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Venezuelan council sets recall rules
( 2003-09-26 17:14) (Agencies)

Elections officials announced new rules for a referendum on ousting President Hugo Chavez, giving his opponents four days to collect enough signatures to request the vote, but ending opposition hopes for removing Chavez this year.

Venezuela's constitution allows citizens to petition for a recall halfway through a president's six-year term. But the document is unclear about many details.

On Sept. 17, the election council threw out an opposition petition for a referendum against Chavez because the 3.2 million signatures were gathered in February, before the midpoint of Chavez's term Aug. 19.

Under the new rules, opposition groups will have four days to gather at least 2.4 million signatures required to request a recall referendum, said Francisco Carrasquero, president of the National Elections Council.

Elections authorities must decide on the validity of the signatures within 30 days, he said. If the signatures are declared valid, the council must set a date for the vote within 97 days.

Petitions for the signature drive will be printed by the council and authorities from the institution must supervise the process to gather signatures. Those who sign petitions must also include a fingerprint on the form.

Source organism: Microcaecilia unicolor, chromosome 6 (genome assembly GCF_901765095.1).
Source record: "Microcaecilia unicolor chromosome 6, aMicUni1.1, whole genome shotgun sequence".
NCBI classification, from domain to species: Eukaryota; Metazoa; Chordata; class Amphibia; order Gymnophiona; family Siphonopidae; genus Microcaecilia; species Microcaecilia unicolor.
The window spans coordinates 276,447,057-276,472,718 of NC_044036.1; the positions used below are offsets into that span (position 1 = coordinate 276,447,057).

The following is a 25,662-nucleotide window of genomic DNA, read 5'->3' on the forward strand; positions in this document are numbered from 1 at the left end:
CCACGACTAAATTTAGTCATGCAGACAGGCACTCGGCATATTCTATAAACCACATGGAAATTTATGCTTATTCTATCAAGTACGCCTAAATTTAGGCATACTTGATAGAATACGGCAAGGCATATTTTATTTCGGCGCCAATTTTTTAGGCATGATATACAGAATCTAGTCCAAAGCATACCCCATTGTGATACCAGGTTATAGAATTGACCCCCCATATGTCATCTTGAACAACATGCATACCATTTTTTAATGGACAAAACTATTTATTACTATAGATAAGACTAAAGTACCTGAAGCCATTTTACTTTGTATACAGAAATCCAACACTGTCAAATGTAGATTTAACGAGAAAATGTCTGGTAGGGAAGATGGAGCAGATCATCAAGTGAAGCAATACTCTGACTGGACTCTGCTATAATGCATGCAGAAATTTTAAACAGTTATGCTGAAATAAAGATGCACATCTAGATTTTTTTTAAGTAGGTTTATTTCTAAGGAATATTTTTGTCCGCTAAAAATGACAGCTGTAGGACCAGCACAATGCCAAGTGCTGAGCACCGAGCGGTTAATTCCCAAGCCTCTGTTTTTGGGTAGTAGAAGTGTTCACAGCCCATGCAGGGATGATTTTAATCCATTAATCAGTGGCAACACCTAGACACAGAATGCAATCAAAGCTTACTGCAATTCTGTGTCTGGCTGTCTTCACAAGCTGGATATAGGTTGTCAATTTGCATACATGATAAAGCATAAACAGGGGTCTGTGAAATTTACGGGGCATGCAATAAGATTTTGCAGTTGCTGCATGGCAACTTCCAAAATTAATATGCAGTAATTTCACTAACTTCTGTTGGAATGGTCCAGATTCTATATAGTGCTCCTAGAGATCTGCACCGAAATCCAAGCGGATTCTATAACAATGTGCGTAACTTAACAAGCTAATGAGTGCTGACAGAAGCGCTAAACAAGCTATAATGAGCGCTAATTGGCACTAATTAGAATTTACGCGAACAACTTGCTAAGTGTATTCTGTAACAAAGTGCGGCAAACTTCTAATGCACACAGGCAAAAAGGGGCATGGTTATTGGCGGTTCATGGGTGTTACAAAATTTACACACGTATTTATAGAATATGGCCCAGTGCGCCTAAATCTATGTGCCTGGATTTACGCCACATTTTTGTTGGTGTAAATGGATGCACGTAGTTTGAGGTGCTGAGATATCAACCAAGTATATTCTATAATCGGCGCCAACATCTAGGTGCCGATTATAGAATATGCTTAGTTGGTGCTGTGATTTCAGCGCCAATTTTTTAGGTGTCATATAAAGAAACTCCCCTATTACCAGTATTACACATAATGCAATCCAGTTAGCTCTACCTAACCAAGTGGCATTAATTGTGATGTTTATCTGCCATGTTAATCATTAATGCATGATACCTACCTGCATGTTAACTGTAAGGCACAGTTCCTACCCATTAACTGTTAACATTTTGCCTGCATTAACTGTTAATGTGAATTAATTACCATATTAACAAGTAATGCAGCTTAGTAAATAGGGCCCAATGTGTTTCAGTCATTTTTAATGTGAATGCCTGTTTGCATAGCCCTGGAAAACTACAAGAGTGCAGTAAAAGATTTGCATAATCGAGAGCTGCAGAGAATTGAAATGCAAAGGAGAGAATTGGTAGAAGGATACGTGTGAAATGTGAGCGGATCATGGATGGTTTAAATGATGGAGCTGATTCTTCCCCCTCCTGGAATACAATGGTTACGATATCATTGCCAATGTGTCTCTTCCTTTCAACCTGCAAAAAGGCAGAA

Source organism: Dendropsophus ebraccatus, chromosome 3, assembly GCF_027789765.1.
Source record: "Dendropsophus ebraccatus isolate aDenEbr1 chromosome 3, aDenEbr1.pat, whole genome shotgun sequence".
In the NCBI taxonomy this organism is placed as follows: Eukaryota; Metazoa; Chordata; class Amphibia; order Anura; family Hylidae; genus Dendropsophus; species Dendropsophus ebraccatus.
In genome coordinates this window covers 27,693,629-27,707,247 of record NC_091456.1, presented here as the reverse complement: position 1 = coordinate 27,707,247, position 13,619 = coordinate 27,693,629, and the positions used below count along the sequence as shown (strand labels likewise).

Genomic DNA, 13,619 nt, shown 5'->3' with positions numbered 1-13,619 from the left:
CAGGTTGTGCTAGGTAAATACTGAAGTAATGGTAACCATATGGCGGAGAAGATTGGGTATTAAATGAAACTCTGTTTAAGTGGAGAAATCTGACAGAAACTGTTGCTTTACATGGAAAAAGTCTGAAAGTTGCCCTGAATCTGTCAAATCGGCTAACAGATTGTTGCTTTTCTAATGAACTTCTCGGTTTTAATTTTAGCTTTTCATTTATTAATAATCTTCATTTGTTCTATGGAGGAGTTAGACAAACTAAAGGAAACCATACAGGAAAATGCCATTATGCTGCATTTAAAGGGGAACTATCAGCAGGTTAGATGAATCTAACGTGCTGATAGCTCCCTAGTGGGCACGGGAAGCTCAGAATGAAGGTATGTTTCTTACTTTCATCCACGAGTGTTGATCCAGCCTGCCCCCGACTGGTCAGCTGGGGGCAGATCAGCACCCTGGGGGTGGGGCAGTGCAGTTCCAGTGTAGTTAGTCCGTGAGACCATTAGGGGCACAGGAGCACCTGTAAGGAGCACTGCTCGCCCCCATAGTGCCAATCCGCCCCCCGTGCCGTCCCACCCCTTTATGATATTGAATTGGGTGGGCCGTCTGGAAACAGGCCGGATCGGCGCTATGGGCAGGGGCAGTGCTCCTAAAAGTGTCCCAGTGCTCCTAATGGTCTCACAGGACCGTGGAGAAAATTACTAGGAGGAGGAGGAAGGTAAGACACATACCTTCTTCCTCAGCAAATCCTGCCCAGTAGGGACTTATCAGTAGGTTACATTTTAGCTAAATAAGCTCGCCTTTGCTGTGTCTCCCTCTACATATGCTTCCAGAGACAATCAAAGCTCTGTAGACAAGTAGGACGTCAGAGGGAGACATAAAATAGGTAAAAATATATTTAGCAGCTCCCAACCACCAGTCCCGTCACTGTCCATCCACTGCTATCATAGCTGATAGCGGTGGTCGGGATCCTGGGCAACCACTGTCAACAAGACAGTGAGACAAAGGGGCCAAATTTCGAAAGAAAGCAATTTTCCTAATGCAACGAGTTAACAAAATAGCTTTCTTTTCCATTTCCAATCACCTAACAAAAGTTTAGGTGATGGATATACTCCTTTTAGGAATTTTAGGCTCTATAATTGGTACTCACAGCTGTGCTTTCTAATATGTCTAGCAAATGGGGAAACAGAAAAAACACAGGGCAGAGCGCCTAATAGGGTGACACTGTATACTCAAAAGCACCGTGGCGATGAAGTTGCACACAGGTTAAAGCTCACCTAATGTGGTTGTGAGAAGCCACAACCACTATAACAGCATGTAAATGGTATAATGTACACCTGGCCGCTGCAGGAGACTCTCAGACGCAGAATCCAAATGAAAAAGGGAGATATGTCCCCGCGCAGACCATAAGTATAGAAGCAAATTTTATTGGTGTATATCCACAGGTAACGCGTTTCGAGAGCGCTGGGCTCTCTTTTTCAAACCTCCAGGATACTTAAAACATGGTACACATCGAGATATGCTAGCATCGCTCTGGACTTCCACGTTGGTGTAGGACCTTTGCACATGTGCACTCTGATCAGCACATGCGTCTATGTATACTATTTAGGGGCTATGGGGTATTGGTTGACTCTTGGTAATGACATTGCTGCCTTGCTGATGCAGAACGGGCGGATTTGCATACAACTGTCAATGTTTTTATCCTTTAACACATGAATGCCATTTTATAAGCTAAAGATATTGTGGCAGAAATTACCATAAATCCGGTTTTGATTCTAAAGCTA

All three measures, which appeared in an earlier draft of the rules, had been criticized by opposition leaders arguing that such requirements could further delay a vote.

Earlier this week, Chavez said he would not accept rules for the referendum that don't oblige his opponents to collect the signatures in one day. He argued that Venezuelans who voted to re-elect him in 2000 did so in one day, so his foes should only have one day to gather signatures.

Opponents accuse Chavez, a former paratrooper who was first elected in 1998, of ignoring corruption in public administration and becoming increasingly authoritarian.

Chavez has said that traditional political parties only want power in order to regain privileges they lost when he took office.

The next presidential elections are in 2006, and Chavez has vowed to win that vote and continue governing until 2013.

The Organization of American States and the United Nations support the referendum as a means of preventing unrest in Venezuela, which has seen a brief military coup and a crippling two-month strike in the past 17 months.

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